Arthritis Care and Research | Year: 2013

Objective An annual assessment of cardiovascular (CV) risk factors in rheumatoid arthritis (RA) is recommended, but its practical modalities have not been determined. The objective was to assess the feasibility and usefulness of a standardized CV risk assessment in RA, performed by rheumatologists during outpatient clinics. Methods We used a cross-sectional design within a network of rheumatologists. Each rheumatologist included 5 consecutive unselected patients with definite RA. Data collection included standardized assessment of CV risk factors: blood pressure, interpretation of glycemia and of lipid levels, and calculation of the Framingham CV risk score. Outcome criteria included feasibility (missing data and time taken to assess the patients) and usefulness (the CV risk assessment was considered useful if at least 1 modifiable and previously unknown CV risk factor was evidenced). Results Twenty-two rheumatologists (77% in office-based practice) assessed 110 RA patients. The mean ± SD age was 57 ± 10 years, and the mean ± SD RA duration was 11 ± 9 years; 50 patients (45%) were treated with biologic agents, and 76% were women. Regarding feasibility, missing data were most frequent for glycemia (27% of patients) and cholesterolemia (14% of patients). The mean ± SD duration of the CV risk assessment was 15 ± 5 minutes. The CV risk assessment was considered useful in 33 patients (30%), evidencing dyslipidemia (15% of patients) or high blood pressure (9% of patients) as the most frequently previously unknown CV risk factor. Conclusion The assessment of CV risk factors is feasible, but labor intensive, during an outpatient rheumatology clinic. This assessment identified modifiable CV risk factors in 30% of the patients. These results suggest that RA patients are not sufficiently assessed and treated for CV risk factors. Copyright © 2013 by the American College of Rheumatology. Source


Rat A.-C.,University of Paris Descartes | Pouchot J.,University of Paris Descartes | Fautrel B.,University Paris - Sud | Boumier P.,CHU Amiens | And 2 more authors.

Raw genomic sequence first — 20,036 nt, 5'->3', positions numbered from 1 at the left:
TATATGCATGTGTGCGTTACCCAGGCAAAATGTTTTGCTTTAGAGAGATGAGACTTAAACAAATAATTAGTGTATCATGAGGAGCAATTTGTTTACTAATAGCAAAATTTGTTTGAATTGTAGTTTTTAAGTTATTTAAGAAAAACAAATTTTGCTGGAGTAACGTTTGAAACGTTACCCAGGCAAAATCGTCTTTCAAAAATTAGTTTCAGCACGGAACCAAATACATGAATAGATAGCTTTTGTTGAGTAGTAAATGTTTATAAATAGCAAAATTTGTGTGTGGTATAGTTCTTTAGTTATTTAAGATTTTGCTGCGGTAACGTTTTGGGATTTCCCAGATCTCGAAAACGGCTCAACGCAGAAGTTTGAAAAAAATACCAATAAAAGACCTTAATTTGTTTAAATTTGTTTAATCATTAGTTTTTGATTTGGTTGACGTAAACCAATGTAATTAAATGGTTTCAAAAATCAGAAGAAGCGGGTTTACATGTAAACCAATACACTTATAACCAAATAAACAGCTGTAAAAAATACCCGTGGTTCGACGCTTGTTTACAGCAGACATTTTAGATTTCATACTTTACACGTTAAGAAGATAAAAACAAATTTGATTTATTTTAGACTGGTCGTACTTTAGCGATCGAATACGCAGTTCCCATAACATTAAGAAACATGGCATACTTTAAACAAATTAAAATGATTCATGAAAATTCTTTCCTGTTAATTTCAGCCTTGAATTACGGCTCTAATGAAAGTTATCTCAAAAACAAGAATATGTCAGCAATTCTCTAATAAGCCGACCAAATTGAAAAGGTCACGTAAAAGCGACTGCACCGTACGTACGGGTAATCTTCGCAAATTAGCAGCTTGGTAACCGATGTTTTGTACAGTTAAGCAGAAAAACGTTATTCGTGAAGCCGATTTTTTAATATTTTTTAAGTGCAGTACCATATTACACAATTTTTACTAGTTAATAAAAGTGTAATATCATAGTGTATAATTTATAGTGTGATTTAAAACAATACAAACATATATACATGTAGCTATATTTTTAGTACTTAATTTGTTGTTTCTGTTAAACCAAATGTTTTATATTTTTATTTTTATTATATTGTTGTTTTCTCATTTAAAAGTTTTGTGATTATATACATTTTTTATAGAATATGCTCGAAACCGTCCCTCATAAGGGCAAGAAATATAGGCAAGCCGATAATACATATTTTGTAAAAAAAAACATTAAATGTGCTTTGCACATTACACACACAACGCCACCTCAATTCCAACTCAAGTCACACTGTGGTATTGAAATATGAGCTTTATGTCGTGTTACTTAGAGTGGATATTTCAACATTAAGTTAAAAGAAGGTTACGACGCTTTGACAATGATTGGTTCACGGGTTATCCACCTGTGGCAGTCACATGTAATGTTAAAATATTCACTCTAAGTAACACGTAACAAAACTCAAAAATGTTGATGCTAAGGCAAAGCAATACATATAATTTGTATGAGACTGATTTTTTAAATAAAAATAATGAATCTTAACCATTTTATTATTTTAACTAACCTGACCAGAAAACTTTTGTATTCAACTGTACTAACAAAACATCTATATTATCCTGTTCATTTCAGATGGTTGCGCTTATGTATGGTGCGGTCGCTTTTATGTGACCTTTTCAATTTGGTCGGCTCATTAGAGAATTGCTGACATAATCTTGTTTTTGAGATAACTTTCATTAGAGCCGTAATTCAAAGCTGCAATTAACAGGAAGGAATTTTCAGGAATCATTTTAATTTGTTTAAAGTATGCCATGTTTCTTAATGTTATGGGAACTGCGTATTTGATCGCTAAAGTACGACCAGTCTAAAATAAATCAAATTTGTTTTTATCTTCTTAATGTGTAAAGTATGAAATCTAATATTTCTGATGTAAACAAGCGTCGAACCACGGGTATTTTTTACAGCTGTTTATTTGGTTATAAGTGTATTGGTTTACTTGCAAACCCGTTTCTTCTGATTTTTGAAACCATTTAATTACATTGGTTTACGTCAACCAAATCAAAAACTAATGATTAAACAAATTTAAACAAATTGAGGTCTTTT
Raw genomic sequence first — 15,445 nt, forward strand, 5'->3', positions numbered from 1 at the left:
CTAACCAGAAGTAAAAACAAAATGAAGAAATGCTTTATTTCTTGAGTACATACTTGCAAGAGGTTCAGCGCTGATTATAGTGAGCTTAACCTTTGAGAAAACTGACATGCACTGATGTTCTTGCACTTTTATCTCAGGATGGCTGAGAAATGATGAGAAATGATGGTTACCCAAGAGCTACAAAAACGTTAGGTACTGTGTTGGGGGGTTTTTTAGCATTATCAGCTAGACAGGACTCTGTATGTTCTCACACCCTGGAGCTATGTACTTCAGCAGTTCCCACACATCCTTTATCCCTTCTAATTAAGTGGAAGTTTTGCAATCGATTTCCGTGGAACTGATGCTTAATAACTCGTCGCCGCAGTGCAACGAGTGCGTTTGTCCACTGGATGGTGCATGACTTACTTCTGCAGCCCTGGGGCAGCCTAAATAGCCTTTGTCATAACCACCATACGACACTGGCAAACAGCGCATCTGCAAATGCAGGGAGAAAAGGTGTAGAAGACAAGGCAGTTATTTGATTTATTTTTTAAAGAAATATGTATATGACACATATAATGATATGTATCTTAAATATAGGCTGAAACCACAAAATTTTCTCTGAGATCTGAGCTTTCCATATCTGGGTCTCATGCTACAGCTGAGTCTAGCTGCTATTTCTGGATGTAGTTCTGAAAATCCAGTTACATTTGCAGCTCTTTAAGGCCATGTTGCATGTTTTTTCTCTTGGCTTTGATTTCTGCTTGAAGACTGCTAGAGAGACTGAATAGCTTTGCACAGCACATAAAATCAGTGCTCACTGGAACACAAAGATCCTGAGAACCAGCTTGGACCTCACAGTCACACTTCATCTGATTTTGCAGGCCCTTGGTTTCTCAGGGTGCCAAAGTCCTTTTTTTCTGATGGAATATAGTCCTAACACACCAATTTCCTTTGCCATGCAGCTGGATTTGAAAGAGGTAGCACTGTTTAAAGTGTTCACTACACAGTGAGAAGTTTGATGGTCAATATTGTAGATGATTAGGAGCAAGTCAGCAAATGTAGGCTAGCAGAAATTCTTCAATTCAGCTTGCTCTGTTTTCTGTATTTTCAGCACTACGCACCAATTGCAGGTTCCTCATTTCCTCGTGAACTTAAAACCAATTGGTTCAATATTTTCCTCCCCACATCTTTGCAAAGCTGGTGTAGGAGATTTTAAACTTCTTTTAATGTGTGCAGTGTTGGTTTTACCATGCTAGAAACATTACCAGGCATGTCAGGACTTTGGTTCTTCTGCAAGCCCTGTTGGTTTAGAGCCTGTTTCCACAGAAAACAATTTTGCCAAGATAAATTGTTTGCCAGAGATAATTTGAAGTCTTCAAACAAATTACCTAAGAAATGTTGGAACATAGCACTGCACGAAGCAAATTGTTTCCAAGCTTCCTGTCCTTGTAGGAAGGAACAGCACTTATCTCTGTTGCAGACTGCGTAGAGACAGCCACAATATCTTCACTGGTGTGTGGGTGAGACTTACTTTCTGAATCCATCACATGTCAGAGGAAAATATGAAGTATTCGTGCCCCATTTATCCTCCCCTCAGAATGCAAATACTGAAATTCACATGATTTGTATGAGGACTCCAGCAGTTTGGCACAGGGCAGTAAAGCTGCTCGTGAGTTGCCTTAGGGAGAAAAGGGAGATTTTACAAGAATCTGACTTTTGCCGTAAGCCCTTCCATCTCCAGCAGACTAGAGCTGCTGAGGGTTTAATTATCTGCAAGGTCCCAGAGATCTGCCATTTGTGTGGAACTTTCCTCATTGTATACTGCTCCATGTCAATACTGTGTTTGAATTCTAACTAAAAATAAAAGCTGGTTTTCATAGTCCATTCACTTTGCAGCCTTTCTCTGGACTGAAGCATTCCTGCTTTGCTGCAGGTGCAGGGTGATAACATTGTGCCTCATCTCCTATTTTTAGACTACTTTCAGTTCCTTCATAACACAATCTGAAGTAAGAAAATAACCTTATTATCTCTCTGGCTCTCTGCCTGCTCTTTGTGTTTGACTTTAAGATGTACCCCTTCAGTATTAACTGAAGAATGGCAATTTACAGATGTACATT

Arthritis Care and Research | Year: 2012

Objective. Fatigue frequently occurs in patients with early arthritis (EA). Determinants of its severity are unknown. We aimed to identify the factors associated with fatigue in EA and changes in fatigue after 1 year of followup. Methods. The Evaluation et Suivi de Polyarthrites Indifférenciées Récentes (Assessment and Followup of Early Undifferentiated Arthritis) cohort study is a multicenter, prospective, national cohort of patients with EA. At baseline and every 6 months up to 1 year, we recorded sociodemographic, clinical, and treatment characteristics, Arthritis Impact Measurement Scales 2 Short Form (AIMS2-SF) and Short Form 36 (SF-36) scores for health-related quality of life (HRQOL), and fatigue severity by a visual analog scale (f-VAS) and the SF-36 vitality score (fatigue-SF36). Results. We included 813 patients (77% women, mean ± SD age 48 ± 13 years). At baseline, fatigue as assessed by the f-VAS or fatigue-SF36 was independently associated with young age, female sex, low education level, smoking, increased Disease Activity Score in 28 joints (DAS28), waking up at night, Sjögren's syndrome, and worse AIMS2-SF physical, affect, and symptom scores. At 1-year followup, a favorable change in fatigue scores was associated with increased baseline AIMS2-SF physical and affect scores (better quality of life), high baseline fatigue scores, and improved 1-year AIMS2-SF affect scores. Age, sex, and change in AIMS2-SF physical score, DAS28, and hemoglobin or C-reactive protein level were inconsistently associated with change in fatigue scores. The AIMS2-SF affect score explained most of the variance in baseline fatigue score and was an important factor in 1-year change in fatigue score. Conclusion. Fatigue in EA is multifactorial. Its level and its course are strongly associated with HRQOL, notably the affect dimension. These results should help professionals inform patients about fatigue, explore its causes, and develop tailored interventions. © 2012, American College of Rheumatology. Source